While refugee initiatives may be increasingly important to asset owners, identifying companies that offer the actions Janakiram advocates has not been part of the mainstream ESG investing landscape.
This is why – after winning the 2020 Kellogg-Morgan Stanley Sustainable Investing Challenge – Janakiram and co-founder Ignacio Paullier set up RII to not only identify refugee-focused companies, but score them the aforementioned six actions.
RII’s Refugee Lens Scorecard is weighted so that corporate action that enhances refugee economic integration and self-reliance is valued more highly than lower-impact actions such as philanthropy or donating products and services.
Janakiram says RII “goes hunting for data” in publicly available documents, reports from companies and information from NGOs, to inform 39 qualitative and quantitative metrics covering 2,000 listed businesses.
“I am clear-eyed about how cynical people are about ESG. They need data that can tell them what a company’s impact is and their footprint on a specific issue. Our data can show exactly how many refugees Unilever, for example, has impacted. We are showing a company’s impact down to a community and livelihood level.”
The scorecards are used to place companies in RII’s Refugee Leaders Index (RLI). Janakiram says the index is already driving companies to do more to alleviate the refugee crisis.
Since its Spring 2021 launch, companies in the RLI have “significantly improved their refugee impact scores across all scorecard pillars”.
While welcoming these improvements, Janakiram would like the RLI to drive more positive action towards the refugee crisis sparked by Russia’s invasion of Ukraine.
He says that much of companies’ and asset owners’ focus was on withdrawing operations from Russia, when instead there could have been greater effort to help refugees.
“Rather than do the relatively easy thing, which is to follow everyone else, and pull production or sales out [of Russia], companies could positively contribute to the lives of those who are fleeing. That will have a bigger and longer-term impact than simply pulling out because you are worried your stock will be screened out of investors’ portfolios.”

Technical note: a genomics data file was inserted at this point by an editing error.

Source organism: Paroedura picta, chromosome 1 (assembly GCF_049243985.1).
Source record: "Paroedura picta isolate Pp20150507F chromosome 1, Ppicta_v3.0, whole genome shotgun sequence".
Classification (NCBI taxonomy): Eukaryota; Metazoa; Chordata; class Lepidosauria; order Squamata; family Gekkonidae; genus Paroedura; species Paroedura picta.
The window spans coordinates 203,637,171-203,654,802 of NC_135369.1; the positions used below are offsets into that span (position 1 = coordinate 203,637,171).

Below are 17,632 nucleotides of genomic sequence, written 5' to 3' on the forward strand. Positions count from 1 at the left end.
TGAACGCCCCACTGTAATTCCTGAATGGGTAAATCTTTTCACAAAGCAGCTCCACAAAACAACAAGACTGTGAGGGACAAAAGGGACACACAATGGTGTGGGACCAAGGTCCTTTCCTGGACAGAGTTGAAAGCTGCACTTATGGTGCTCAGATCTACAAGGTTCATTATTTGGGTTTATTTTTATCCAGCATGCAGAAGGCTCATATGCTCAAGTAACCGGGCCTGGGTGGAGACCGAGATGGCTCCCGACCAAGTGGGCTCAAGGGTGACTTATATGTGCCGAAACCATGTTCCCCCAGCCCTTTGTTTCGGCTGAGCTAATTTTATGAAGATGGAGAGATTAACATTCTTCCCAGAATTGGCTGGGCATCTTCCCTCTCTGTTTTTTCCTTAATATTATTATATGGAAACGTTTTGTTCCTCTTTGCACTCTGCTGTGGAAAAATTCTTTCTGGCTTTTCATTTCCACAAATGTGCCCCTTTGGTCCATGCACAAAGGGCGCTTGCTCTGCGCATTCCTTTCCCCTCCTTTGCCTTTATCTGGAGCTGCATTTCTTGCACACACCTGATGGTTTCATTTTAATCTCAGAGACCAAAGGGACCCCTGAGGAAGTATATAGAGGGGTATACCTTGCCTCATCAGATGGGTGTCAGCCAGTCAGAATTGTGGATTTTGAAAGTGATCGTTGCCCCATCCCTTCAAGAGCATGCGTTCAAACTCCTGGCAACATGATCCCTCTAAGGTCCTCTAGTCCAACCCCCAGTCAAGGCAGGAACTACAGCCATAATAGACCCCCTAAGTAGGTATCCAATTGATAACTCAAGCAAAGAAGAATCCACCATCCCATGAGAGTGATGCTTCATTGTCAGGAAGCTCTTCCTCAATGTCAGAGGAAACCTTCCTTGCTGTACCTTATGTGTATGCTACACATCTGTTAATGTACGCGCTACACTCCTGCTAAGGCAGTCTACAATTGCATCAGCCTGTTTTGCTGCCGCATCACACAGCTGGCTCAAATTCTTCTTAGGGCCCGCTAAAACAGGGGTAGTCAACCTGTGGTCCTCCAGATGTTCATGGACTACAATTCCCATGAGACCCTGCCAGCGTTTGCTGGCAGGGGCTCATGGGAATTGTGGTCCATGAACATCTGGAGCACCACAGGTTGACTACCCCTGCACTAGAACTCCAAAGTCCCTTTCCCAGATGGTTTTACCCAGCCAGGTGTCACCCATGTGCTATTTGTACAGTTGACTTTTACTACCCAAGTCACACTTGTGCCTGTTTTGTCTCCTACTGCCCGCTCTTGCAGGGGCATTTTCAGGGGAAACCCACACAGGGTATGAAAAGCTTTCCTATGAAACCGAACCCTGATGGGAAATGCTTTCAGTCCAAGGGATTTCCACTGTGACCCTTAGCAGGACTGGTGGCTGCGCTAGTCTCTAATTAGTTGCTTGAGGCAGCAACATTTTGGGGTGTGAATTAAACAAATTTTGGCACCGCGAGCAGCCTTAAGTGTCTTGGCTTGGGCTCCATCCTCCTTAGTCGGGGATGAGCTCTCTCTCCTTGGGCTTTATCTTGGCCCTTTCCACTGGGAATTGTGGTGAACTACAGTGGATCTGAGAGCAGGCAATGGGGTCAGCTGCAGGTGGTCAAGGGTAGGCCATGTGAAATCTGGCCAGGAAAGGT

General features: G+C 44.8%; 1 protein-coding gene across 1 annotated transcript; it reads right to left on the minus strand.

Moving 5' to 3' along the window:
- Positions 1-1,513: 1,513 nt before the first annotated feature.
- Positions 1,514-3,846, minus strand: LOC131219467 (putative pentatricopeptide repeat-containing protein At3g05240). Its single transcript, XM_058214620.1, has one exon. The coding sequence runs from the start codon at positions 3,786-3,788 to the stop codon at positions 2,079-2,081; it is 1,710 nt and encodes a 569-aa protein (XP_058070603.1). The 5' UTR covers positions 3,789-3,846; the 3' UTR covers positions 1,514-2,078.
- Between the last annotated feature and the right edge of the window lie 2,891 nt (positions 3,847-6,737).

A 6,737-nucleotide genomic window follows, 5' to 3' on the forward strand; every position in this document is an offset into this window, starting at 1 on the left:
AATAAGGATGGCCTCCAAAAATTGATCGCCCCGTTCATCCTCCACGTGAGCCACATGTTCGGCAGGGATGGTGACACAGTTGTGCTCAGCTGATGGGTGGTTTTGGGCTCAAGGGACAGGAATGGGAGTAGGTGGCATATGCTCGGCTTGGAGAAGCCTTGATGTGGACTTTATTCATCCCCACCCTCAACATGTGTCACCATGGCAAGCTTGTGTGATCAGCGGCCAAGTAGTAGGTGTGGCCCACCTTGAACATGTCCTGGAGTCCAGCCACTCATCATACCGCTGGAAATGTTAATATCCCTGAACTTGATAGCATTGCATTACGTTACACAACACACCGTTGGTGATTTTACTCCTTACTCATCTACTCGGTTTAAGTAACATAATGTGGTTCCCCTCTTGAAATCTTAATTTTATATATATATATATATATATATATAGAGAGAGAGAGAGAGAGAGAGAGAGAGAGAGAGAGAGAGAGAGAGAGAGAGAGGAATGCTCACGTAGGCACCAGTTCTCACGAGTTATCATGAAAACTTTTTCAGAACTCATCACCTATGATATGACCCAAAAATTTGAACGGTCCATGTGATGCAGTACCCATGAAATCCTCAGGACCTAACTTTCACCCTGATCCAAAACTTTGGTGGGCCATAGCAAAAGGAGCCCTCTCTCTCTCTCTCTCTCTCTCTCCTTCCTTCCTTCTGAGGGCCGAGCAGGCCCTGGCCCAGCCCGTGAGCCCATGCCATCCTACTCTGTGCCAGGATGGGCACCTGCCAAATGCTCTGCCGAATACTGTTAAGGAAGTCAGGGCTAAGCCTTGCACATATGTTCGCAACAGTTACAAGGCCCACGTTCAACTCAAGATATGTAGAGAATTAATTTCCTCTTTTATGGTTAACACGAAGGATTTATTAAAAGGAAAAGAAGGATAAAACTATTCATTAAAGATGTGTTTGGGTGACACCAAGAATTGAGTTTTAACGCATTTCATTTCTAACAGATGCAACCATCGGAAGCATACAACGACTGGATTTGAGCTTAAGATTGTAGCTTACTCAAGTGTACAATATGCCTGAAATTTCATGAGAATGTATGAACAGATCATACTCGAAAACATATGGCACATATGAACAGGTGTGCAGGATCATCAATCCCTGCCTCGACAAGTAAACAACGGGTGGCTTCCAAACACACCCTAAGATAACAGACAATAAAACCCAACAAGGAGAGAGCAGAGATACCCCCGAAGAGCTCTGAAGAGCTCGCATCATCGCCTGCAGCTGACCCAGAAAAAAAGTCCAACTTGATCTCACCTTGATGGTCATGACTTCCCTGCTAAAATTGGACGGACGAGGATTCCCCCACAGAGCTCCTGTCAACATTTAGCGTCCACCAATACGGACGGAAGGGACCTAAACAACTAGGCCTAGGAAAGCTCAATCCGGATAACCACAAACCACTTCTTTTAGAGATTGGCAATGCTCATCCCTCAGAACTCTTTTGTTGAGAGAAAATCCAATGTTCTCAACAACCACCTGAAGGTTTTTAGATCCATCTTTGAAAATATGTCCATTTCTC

This March, 50 multinationals including Amazon, Pfizer, and recruitment agency Adecco pledged assistance to Ukrainian refugees, offering financial aid alongside recruitment and training, and accommodation.
With the conflict widely expected to continue into next year, there is ample opportunity for firms to further evolve their present efforts.
He continues: “If companies know that investors will reward them for helping refugees, then we can create an environment where private finance is channelled towards positive action, and everyone wins.”
Lack of investible products
RII won the Kellogg-Morgan Stanley prize for a refugee exchange-traded fund, but the organisation chose not to pursue the instrument, since Janakiram says it is not-for-profit and as a start-up, issuing financial products was not viable.
Instead Janakiram says RII’s data should, in theory, make it easier for the financial services industry to build an investable product, and financial service providers are showing interest.
“We are in active talks with a global asset manager about launching a product, but any new [product development] carries its own level of risk. There is an ongoing education process with asset managers and owners.”
According to RII, of the tens of trillions of dollars in global sustainable investments, less than US$50 million is currently earmarked for refugees. If the world is to handle the indisputably calamitous spectre of one billion displaced people on the planet within then next 20 years, this is an area that needs considerably more attention – and capital – from the private sector.